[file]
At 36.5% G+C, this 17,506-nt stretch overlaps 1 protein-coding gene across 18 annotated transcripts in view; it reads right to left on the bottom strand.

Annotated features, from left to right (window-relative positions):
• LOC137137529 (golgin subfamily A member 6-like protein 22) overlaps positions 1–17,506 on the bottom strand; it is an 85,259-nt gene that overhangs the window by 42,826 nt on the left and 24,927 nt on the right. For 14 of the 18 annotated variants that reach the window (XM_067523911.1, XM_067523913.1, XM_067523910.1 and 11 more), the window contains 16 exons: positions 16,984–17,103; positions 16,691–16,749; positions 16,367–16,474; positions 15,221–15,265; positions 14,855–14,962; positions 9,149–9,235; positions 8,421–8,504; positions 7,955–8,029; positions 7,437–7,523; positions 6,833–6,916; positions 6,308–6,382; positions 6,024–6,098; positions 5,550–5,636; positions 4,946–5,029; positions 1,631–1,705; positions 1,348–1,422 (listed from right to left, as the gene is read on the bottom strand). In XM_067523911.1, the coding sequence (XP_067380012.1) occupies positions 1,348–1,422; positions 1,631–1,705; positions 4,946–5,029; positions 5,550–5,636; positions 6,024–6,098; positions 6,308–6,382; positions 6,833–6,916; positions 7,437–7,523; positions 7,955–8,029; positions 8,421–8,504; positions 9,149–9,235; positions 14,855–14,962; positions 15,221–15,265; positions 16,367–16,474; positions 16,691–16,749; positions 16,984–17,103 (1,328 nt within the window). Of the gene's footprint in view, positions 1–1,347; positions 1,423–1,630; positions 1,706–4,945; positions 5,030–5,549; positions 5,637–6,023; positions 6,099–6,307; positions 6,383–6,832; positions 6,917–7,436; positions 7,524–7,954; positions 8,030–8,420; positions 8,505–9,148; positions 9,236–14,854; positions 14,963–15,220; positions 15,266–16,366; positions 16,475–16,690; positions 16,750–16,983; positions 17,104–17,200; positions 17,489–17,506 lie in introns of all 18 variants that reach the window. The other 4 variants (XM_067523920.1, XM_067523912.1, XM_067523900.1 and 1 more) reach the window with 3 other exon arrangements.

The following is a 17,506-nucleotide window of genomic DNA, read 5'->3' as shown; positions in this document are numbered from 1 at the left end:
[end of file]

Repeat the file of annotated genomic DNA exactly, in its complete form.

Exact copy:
At 36.5% G+C, this 17,506-nt stretch overlaps 1 protein-coding gene across 18 annotated transcripts in view; it reads right to left on the bottom strand.

Annotated features, from left to right (window-relative positions):
• LOC137137529 (golgin subfamily A member 6-like protein 22) overlaps positions 1–17,506 on the bottom strand; it is an 85,259-nt gene that overhangs the window by 42,826 nt on the left and 24,927 nt on the right. For 14 of the 18 annotated variants that reach the window (XM_067523911.1, XM_067523913.1, XM_067523910.1 and 11 more), the window contains 16 exons: positions 16,984–17,103; positions 16,691–16,749; positions 16,367–16,474; positions 15,221–15,265; positions 14,855–14,962; positions 9,149–9,235; positions 8,421–8,504; positions 7,955–8,029; positions 7,437–7,523; positions 6,833–6,916; positions 6,308–6,382; positions 6,024–6,098; positions 5,550–5,636; positions 4,946–5,029; positions 1,631–1,705; positions 1,348–1,422 (listed from right to left, as the gene is read on the bottom strand). In XM_067523911.1, the coding sequence (XP_067380012.1) occupies positions 1,348–1,422; positions 1,631–1,705; positions 4,946–5,029; positions 5,550–5,636; positions 6,024–6,098; positions 6,308–6,382; positions 6,833–6,916; positions 7,437–7,523; positions 7,955–8,029; positions 8,421–8,504; positions 9,149–9,235; positions 14,855–14,962; positions 15,221–15,265; positions 16,367–16,474; positions 16,691–16,749; positions 16,984–17,103 (1,328 nt within the window). Of the gene's footprint in view, positions 1–1,347; positions 1,423–1,630; positions 1,706–4,945; positions 5,030–5,549; positions 5,637–6,023; positions 6,099–6,307; positions 6,383–6,832; positions 6,917–7,436; positions 7,524–7,954; positions 8,030–8,420; positions 8,505–9,148; positions 9,236–14,854; positions 14,963–15,220; positions 15,266–16,366; positions 16,475–16,690; positions 16,750–16,983; positions 17,104–17,200; positions 17,489–17,506 lie in introns of all 18 variants that reach the window. The other 4 variants (XM_067523920.1, XM_067523912.1, XM_067523900.1 and 1 more) reach the window with 3 other exon arrangements.

The following is a 17,506-nucleotide window of genomic DNA, read 5'->3' as shown; positions in this document are numbered from 1 at the left end: